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The Ehrman Chronicles-The Bombastic Tales of Blowhard Bart: Part I

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While I have continued my further research into the New Testament Criticism, I must admit that Bart Ehrman’s latest book has been the most amusing, especially for his highly scholarly work for the church layman. After reading chapter by chapter of his detailing histories, I have come across two  mistakes that Ehrman commits in his work.

And the first one has to do with Paul.

Although Bart discusses about Peter’s epistles prior to dealing with Paul (because he thinks illiterate people don’t write books), I want to point a couple of things entailing with the epistles he does not bother to mention in the book whatsoever. According to his recent book, Forged, Ehrman writes “virtually all scholars agree that seven of the Pauline letters are authentic: Romans, 1 and 2 Corinthians, Galatians, Philippians, 1 Thessalonians, and Philemon. These seven cohere well together and appear stylistically, theologically, and in most every other way to be by the same person. They all claim to be written by Paul” (Ehrman 93).

Of these seven books that Bart accepts only two of these books claim to be written by Paul, Galatians and Philemon, mostly because the endings of these books contain the following quotes:

  • Galatians 6:11– See with what large letters I am writing to you with my own hand.
  • Philemon 1:19– I, Paul, write this with my own hand: I will repay it–to say nothing of your owing me even your own self.

In fact, the rest of the books that are allegedly accepted as to be written ‘by the same person’ was never written by any of Paul’s hands, though most of the other books contained similar phrases such as these:

To those who think I’m trying to cast further doubt upon the New Testament in support of Bart’s arguments must have not read any of my previous posts for long. The point I am trying to convey here is that many of these same books were given credit to the same person pretty much for the same reason: they were written by none other than Paul. In doing so, there has been no mentioning by Bart or any of the scholars he cites that even these ‘accepted’ epistles indicated the apostle’s plethora of ways to write letters in his name. If this assertion is correct, then Paul’s epistles have differing styles which include:

  • The use of secretaries
  • Signature autographs
  • Declaration of Letter

Out of the same books that Ehrman lists that are the alleged forgeries (2 Thessalonians, 1 and 2 Timothy, Titus, Ephesians, and Colossians), he fails to mention that at least two of them have similar variants with the endings of the books that he accepts:

Although these two books are not stylistically written with the same way, we can assure ourselves that Paul was the one who would bother to autograph the book.

But how do we know Colossians is not a forgery?

Again, Paul has a variety of ways to emboss a seal or ‘signature’ on the books that he approves of. As I already mentioned, Paul often used a secretary. I cannot stress any further how much of a difference that makes when one investigates the authenticity of the New Testament. If we have secretaries who write in the name of Paul, we can be assured of two things:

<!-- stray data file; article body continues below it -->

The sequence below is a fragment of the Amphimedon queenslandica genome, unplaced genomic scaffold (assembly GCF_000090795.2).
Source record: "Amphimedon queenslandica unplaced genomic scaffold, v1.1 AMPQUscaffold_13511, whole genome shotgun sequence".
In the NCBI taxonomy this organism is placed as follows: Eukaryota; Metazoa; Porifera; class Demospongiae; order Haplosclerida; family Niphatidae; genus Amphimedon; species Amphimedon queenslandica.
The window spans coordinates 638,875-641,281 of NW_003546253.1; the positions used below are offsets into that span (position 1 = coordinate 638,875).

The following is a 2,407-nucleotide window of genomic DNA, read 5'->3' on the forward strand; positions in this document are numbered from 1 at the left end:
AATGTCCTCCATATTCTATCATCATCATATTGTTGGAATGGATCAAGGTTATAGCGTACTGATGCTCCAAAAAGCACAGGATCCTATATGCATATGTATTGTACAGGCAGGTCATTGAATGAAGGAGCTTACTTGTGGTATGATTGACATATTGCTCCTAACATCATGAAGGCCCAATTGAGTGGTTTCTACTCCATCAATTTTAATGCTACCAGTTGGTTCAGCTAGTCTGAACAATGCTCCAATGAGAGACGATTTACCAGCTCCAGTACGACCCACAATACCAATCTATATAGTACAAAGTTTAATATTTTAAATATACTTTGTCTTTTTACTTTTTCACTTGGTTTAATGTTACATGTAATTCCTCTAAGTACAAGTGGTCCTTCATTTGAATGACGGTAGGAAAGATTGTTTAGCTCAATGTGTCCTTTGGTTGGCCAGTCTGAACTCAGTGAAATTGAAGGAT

• Some secretaries handled Paul’s messages through wording the letters verbatim i.e., everything mentioned by the apostle was written, word for word.
  • Some secretaries handled Paul’s message through wording the letters by replication i.e., everything mentioned by the apostle was written with the tinge of rewording.

Even though Bart acknowledges the popularity to my theory, in his mind, he refuses to remain open to that theological possibility because neither Paul nor Peter did not have either the sufficient means of education or political status to access key figures like  secretaries or politicians, especially ones that could co-author or put input that resembled the theological treatises in his book. In addition, Bart’s book  does not mention the following things:

  1. The apostles already had some religiolitical (religious + political) influence and connections. Paul was a Roman Citizen, Peter was not. There were so many benefits that can be enjoyed, including: the rights to get sued, married, vote, and run for office. If Roman Citizenship includes these benefits, what makes you think Paul could not have any access (as a citizen) to higher authorities within the Empire?
  2. Paul’s ability to argue, read, and write suggests that he had the capability of developing highly complex theological treatises that Ehrman dismisses so easily. If Paul used secretaries to write his book, why would different styles of writing and length be so hard to accept?

Should anyone be surprised about the different wording? If the works are written differently then, should we conclude that the theological emphasis and closings of these epistles to be the same?


Whenever one writes in a different style, particularly (theological) points, there is always going to be variants of ideas that is stressed, along with the introduction of new vocabulary.

And Paul’s epistles just seem to be the case.



1 Comment

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